"I'm excited and terrified. But mostly excited," admits Cecily Strong, who is making her New York theatrical debut in The Search for Signs of Intelligent Life in the Universe at The Shed beginning December 21. The solo show officially opens January 11, 2022 at The Shed, a large cultural arts center located at Manhattan's Hudson Yards.
Playwright Jane Wagner penned the script in 1985 for her now wife Lily Tomlin, who won a Best Actress Tony Award for its first Broadway production. Tomlin appeared in a 1991 film adaptation of the work, and again its 2001 Broadway return, which was Tony-nominated for Best Revival of a Play.
"I got to meet Lily and Jane over Zoom and it was so cool and I was so NOT cool," said Strong. Both Wagner and Tomlin have been involved in this new staging for The Shed, directed by Tony nominee Leigh Silverman, with Tomlin and Wagner serving as executive producers and Wagner revisiting the script for a new 90-minute version. “I’m sure it must be quite the experience for them to sort of put their blind trust in a couple of strangers without them here. It’s very generous of them.”
The Search for Signs of Intelligent Life in the Universe begins with a character named Trudy, who serves as Earth’s guide to aliens searching for intelligent life. The physically demanding show requires its single performer to somersault in and out of several characters, giving the audience little glimpses of the individual quirks and idiosyncrasies that make up our collective humanity.
“I’ve never been so tired in my life,” said Strong, who spoke to Playbill just before the production went into tech week. “I’m really living, eating, breathing, and sleeping this show right now.”
The actress grew up a theatre kid in Chicago and made her professional debut at age 11. She went on to a BFA in theatre from Cal Arts, but this show is requiring Strong to exercise muscles she hasn’t used in a while. “I’ve done SNL for ten years, and I think maybe I’m missing a step in between where I should have maybe done a play with an ensemble,” she jokes. Strong acknowledges that there are similarities in the quick character work in Saturday Night Live and The Search for Signs…“but it’s still a very, very different skill set” learning specific lines and specific movements that are linked to sound cues.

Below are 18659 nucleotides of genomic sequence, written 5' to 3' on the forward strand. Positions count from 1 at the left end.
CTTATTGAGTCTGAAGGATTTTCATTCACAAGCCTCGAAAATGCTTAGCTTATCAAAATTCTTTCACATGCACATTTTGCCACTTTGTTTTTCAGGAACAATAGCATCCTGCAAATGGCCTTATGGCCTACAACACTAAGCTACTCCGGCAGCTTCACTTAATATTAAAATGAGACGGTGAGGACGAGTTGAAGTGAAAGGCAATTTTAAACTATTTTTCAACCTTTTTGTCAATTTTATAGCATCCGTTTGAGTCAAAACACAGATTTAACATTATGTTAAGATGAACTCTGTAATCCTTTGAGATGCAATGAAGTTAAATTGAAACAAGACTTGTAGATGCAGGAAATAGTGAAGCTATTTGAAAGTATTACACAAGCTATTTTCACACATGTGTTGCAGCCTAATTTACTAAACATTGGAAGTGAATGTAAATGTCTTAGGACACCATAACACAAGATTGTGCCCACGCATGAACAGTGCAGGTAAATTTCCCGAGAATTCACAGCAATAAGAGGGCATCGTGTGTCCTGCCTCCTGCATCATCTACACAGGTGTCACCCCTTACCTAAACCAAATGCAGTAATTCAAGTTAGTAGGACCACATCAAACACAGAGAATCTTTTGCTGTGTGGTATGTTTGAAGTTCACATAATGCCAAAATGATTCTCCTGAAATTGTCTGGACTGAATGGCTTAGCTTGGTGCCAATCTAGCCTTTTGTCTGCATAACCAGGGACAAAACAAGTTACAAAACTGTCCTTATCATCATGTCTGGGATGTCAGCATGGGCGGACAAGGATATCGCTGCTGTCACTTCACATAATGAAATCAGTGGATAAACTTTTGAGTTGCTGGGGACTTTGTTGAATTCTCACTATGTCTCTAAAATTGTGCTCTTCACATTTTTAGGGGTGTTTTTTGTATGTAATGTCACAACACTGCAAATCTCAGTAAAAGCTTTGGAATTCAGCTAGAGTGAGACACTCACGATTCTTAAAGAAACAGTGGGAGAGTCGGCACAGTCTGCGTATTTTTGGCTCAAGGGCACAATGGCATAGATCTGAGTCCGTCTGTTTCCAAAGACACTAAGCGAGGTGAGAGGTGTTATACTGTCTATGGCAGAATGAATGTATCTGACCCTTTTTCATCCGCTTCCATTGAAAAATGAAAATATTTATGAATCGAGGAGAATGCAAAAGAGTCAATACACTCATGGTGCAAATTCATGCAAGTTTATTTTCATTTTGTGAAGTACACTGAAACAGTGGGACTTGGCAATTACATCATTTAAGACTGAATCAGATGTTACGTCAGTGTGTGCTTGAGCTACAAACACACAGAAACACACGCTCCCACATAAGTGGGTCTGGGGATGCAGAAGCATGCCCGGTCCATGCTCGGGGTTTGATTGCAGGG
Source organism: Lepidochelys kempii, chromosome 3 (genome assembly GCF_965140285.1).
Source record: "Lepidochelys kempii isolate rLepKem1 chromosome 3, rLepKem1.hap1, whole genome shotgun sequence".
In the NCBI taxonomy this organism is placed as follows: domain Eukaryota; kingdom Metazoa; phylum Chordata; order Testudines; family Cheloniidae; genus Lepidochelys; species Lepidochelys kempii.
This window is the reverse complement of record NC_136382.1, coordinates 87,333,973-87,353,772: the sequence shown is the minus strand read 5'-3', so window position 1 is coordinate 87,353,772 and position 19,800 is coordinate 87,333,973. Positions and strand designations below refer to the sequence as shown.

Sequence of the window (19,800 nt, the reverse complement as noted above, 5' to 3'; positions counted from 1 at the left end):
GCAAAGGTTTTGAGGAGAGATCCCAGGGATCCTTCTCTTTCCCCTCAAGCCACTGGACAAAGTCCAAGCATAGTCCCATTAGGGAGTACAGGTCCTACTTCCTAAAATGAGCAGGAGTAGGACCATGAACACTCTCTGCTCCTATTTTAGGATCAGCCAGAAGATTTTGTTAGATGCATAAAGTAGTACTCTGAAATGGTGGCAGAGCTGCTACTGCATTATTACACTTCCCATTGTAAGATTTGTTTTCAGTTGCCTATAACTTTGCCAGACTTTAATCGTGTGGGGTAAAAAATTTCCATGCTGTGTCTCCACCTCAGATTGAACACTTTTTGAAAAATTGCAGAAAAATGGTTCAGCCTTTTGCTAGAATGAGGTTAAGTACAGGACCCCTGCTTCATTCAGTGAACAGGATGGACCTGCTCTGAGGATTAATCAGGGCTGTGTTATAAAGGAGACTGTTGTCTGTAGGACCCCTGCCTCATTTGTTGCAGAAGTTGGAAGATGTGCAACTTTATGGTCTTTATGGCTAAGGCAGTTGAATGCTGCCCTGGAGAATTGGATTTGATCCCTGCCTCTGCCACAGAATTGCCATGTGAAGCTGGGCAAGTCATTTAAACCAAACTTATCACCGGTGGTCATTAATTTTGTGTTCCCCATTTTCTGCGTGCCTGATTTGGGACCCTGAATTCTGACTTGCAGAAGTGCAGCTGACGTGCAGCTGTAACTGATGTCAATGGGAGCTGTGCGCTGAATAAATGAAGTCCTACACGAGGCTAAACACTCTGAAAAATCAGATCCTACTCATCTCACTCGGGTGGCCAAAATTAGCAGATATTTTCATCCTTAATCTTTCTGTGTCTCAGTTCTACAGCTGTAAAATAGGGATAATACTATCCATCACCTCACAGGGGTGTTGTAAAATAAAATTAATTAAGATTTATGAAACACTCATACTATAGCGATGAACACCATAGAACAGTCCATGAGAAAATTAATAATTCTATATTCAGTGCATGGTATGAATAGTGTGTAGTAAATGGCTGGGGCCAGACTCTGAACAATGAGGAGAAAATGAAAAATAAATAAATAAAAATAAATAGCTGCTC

Despite publication 30 years ago, a glance through the 1991 script will immediately pull out moments that remain remarkably relevant, from quips about a gossip repeating information without the knowledge of who said what (hello, internet) to the feminist fight for equality (still).
“It’s crazy,” said Strong. “I’m playing these feminists fighting for the Equal Rights Amendment that was way back when, and now we’ve got abortion maybe be taken away in the Supreme Court.” Like Tomlin and Wagner before her, Strong is no stranger to using comedy and satire for pointed commentary on systems of oppression—It’s easy to see why she got an email one day asking her to do the show.
“At its core, though, [the show] is about the search for humanity and meaning in a world where maybe we have to accept, and live with, and find joy in the fact that maybe there is no meaning,” said Strong, who, again like Tomlin, is fully adept at finding that joy and sharing it with an audience. “Part of our humanity is that we will sit together in the dark to laugh and cry together as strangers.”
The Search for Signs of Intelligent Life in the Universe runs through February 6, 2022 at The Shed.